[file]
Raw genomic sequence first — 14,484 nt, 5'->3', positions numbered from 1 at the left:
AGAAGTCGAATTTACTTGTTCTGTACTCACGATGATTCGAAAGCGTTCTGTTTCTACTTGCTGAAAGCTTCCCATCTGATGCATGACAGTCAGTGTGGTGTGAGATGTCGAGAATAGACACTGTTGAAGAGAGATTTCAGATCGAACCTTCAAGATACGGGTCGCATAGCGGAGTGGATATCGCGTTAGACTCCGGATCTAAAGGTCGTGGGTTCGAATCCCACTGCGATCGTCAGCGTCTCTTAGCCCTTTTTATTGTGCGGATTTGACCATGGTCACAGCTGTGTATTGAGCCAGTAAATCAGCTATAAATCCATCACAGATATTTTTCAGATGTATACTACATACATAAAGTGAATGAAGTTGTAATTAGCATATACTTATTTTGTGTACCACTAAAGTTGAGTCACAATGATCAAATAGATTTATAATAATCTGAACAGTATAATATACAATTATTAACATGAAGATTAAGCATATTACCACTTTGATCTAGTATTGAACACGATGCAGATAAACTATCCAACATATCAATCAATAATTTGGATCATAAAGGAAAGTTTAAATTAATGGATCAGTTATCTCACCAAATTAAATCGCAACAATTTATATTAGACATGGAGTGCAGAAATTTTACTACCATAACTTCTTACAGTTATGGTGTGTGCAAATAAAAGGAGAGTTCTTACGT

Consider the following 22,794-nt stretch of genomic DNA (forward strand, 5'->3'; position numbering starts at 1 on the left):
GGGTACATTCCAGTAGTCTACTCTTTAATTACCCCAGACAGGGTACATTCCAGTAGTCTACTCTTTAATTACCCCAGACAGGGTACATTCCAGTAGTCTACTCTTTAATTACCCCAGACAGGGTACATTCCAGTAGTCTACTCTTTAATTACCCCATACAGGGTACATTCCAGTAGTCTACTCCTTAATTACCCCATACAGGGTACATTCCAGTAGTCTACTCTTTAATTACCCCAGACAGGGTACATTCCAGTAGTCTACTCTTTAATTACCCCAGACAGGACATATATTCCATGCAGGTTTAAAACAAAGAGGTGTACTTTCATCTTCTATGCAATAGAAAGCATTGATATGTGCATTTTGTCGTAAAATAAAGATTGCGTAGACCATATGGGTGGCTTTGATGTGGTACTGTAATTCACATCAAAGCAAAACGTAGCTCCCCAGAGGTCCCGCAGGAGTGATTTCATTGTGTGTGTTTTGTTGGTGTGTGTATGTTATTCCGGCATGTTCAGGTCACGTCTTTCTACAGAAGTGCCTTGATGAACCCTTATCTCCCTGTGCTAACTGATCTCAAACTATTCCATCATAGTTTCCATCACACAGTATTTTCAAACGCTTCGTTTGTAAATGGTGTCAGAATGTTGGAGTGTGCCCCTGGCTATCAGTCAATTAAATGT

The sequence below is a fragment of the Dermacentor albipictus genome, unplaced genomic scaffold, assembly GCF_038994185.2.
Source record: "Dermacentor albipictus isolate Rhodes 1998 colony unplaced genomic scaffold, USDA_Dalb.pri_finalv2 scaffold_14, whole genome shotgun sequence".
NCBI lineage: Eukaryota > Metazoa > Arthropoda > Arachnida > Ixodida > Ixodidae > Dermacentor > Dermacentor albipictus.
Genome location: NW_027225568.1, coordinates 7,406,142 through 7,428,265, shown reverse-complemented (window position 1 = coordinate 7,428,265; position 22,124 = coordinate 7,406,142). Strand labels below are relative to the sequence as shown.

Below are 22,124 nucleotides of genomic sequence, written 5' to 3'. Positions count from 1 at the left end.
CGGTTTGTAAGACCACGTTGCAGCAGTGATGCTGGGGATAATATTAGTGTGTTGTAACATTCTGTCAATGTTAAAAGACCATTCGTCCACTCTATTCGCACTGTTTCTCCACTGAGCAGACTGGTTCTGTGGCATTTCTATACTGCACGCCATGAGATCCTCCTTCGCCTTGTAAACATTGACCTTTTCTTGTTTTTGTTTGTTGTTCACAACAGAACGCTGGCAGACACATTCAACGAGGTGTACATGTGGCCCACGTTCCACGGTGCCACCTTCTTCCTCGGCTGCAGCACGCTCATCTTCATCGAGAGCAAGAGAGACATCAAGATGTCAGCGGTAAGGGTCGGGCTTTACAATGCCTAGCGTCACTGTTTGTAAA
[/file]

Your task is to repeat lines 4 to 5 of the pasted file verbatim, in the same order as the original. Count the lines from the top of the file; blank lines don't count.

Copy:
GGGTACATTCCAGTAGTCTACTCTTTAATTACCCCAGACAGGGTACATTCCAGTAGTCTACTCTTTAATTACCCCAGACAGGGTACATTCCAGTAGTCTACTCTTTAATTACCCCAGACAGGGTACATTCCAGTAGTCTACTCTTTAATTACCCCATACAGGGTACATTCCAGTAGTCTACTCCTTAATTACCCCATACAGGGTACATTCCAGTAGTCTACTCTTTAATTACCCCAGACAGGGTACATTCCAGTAGTCTACTCTTTAATTACCCCAGACAGGACATATATTCCATGCAGGTTTAAAACAAAGAGGTGTACTTTCATCTTCTATGCAATAGAAAGCATTGATATGTGCATTTTGTCGTAAAATAAAGATTGCGTAGACCATATGGGTGGCTTTGATGTGGTACTGTAATTCACATCAAAGCAAAACGTAGCTCCCCAGAGGTCCCGCAGGAGTGATTTCATTGTGTGTGTTTTGTTGGTGTGTGTATGTTATTCCGGCATGTTCAGGTCACGTCTTTCTACAGAAGTGCCTTGATGAACCCTTATCTCCCTGTGCTAACTGATCTCAAACTATTCCATCATAGTTTCCATCACACAGTATTTTCAAACGCTTCGTTTGTAAATGGTGTCAGAATGTTGGAGTGTGCCCCTGGCTATCAGTCAATTAAATGT

The sequence below is a fragment of the Dermacentor albipictus genome, unplaced genomic scaffold, assembly GCF_038994185.2.